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first-see that it be the last time, they are stained with British blood, and lifted up against the breast that gave pou suck. And as the world sees the political and military leaders of the Colonies at the foot of the Throne, and of a British senate; the world shall see, that the king and parliament can not only

Parcere subjectis, et debellare superbos,

but that they know how to conquer the generous friends of liberty, by generous acts of condescending love. Rise, ye mistaken sons of liberty,-rise to demonstrate, that, as we can fight like Britons, so we can forgive as Christians, and indulge as brethren. Take your seats among Bri. tish senators, and particularly represent the American Provinces. But beware of considering this privilege as a bribe bestowed by a timorous Administration,-much less as a reward for your rash revolt. Though we make allowance for your mistakes, and put a favourable construction upon your intentions, we abhor and bear our solemn testimony against your proceedings. But the mantle of royal mercy, and of your repentance, having covered all, we shall not upbraid you with antichristian principles, and bloody scenes, which we wish to be buried in eternal oblivion. If we grant you some seats in the house of commons, it is only to remove your jealousies by a condescension, which becomes a mothercountry and a mild government; and to regain the filial confidence of our American Colonies, by permitting the men, who have been most prejudiced against us, to be eye-witnesses of our firm attachment to the Constitution, of our impartial zeal for the dignity of the crown, of our guardian care for the constitutional liberty of the people, and of our prudent endeavours to secure the due obedience of the British subjects.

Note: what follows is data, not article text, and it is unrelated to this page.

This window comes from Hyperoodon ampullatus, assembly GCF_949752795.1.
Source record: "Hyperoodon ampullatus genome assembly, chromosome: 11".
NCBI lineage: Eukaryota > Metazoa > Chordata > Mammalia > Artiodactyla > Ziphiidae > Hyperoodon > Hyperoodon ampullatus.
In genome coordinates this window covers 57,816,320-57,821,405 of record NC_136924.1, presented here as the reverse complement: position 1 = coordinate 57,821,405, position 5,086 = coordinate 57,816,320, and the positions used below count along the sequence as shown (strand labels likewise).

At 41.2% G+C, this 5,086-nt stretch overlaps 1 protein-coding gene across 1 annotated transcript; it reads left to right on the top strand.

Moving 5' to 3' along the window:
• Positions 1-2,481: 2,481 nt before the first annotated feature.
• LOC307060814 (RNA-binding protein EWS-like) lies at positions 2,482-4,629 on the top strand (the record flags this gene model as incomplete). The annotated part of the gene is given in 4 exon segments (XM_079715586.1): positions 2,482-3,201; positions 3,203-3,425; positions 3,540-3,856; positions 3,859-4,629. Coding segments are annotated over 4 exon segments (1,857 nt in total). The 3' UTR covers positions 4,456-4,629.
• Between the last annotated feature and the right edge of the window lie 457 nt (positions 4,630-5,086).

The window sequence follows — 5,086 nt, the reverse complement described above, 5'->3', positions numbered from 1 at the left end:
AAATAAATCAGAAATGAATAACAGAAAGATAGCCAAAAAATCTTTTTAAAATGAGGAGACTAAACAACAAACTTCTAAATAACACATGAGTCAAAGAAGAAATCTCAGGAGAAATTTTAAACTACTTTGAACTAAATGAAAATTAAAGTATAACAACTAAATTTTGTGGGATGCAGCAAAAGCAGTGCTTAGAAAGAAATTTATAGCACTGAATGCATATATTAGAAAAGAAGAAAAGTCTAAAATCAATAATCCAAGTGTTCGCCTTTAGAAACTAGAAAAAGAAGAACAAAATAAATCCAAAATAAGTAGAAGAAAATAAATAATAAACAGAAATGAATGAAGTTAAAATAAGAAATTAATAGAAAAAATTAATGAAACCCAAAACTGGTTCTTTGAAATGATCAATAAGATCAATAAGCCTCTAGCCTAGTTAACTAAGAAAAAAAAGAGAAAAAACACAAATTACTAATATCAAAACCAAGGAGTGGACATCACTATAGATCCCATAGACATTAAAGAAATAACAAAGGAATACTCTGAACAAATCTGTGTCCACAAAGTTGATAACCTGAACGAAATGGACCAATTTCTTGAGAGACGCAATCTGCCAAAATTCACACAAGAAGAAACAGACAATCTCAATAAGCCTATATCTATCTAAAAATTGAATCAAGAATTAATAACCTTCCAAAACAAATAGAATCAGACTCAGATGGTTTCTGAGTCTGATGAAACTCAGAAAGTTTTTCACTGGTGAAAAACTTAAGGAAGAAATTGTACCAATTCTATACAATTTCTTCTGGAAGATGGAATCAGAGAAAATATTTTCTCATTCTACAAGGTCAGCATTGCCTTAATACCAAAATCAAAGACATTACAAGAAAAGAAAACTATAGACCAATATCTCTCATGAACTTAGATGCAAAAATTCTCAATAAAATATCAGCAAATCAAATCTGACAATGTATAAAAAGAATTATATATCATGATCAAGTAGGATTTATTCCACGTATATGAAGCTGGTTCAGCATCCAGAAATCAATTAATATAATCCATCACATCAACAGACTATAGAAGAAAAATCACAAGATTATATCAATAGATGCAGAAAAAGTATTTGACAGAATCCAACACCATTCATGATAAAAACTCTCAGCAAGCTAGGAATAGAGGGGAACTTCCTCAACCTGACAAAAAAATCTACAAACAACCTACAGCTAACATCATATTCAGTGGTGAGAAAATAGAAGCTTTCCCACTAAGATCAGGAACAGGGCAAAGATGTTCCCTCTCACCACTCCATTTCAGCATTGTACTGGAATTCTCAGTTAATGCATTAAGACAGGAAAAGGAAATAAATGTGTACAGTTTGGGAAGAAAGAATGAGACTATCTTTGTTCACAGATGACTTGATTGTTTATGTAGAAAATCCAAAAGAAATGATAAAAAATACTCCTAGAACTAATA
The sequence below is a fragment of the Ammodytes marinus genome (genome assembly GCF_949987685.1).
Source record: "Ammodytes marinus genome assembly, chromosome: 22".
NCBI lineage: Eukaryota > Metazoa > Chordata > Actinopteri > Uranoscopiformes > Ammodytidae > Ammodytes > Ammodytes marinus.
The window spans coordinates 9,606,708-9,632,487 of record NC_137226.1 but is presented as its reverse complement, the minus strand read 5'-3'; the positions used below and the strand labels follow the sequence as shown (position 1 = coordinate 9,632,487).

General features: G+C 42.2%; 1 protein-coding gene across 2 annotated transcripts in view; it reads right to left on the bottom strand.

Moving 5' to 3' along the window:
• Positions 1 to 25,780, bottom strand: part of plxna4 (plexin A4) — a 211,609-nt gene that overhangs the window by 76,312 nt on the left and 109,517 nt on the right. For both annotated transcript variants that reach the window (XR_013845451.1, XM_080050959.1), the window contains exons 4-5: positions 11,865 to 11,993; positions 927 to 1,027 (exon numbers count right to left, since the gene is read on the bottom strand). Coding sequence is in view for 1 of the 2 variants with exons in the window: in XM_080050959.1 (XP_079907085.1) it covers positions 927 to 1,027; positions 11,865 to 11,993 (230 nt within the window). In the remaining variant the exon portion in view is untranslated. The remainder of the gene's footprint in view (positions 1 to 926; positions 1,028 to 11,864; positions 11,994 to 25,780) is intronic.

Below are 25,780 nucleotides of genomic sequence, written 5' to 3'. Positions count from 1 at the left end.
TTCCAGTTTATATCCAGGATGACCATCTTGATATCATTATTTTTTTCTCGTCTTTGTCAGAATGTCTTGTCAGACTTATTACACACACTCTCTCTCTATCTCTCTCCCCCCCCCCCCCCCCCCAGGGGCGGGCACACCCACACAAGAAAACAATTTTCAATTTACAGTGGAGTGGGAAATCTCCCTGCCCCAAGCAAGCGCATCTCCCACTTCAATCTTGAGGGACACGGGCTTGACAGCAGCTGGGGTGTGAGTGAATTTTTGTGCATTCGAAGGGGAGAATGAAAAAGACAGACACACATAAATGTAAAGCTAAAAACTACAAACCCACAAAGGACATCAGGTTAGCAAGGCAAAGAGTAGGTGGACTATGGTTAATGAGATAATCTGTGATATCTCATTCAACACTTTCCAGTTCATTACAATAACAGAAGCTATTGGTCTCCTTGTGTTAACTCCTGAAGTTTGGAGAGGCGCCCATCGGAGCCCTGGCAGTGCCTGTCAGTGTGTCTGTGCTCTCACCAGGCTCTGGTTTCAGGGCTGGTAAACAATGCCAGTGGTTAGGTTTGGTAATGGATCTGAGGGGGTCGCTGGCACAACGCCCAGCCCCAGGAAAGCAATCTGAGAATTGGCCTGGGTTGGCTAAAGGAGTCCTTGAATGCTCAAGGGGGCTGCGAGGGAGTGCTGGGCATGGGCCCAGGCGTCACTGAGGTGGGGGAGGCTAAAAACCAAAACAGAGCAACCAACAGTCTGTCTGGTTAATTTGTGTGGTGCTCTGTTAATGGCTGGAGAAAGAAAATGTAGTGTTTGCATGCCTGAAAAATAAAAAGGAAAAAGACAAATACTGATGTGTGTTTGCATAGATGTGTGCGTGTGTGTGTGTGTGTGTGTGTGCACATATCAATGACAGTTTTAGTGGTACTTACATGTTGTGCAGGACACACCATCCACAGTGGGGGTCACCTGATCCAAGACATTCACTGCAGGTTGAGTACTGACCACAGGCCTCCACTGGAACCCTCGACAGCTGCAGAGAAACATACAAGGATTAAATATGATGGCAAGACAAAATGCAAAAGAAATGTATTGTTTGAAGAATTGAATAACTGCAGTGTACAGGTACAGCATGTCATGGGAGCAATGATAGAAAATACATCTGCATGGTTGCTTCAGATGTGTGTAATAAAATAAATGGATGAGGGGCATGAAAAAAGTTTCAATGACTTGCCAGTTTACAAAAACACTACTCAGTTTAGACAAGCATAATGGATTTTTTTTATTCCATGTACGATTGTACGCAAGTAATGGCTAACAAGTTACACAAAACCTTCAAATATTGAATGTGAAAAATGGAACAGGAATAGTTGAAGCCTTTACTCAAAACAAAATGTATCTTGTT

“ The wound which the demon of discord has given to our union, cannot be perfectly healed but by an amputation, or a consolidation. The for.ner expedient is inconsistent with our mutual affection, and our common interest ; but the latter is perfectly agreeable to both ; and our consanguinity loudly demands that it should be preferred. Help us, then, to consolidate the lacerated parts of the British empire. Let your filial gratitude meet our paternal condescension half-way; so shall reconciling love cast the bridge of union across the Atlantic, and firmly join our happy Island with your fortunate Continent. And may genuine, sober, scri ptural patriotism, like an adamantine key, for ever bind the solid arch! May one blood-one language—one constitution—one religion-one king-one supreme legislature—one temporal and eternal interest, combine to make us one flourishing empire, till the kingdom of God swallow up all other kingdoms! Nor let it be said any more,

Audiet cives acuisse ferrum,
Quo graves Turcæ melius perirent;
Audiet pugnas, vitio parentum

Rara juventus.")

Whilst the Speaker concludes this patriotic speech, my imagination returns from her pleasing excursion. The awful parliamentary scene vanishes 66 like the baseless fabric of a vision." But 66 a wreck is left behind.” Hints of a scriptural method of reconcilia. tion are humbly suggested ; and you have some expressions of my cordial concern for the glory of our sovereign, and the satisfaction of our American fellow-sub. jects, to whom, as well as to Dr. Price and yourself, I sincerely wish all the sweets of Christian and British liberty, without any of the bitters of religious and civil licentiousness. • Of making many books, (says Solo. mon,) there is no end. Let us then hear the conclusion of the whole matter_Fear GOD, and keep his commandments, for this is the whole duty of Man.'-Or, if you prefer St. Peter's words, Fear God, and honour the king,' for this is the sum of the two tables of Christ's law. That, instead of breaking one of these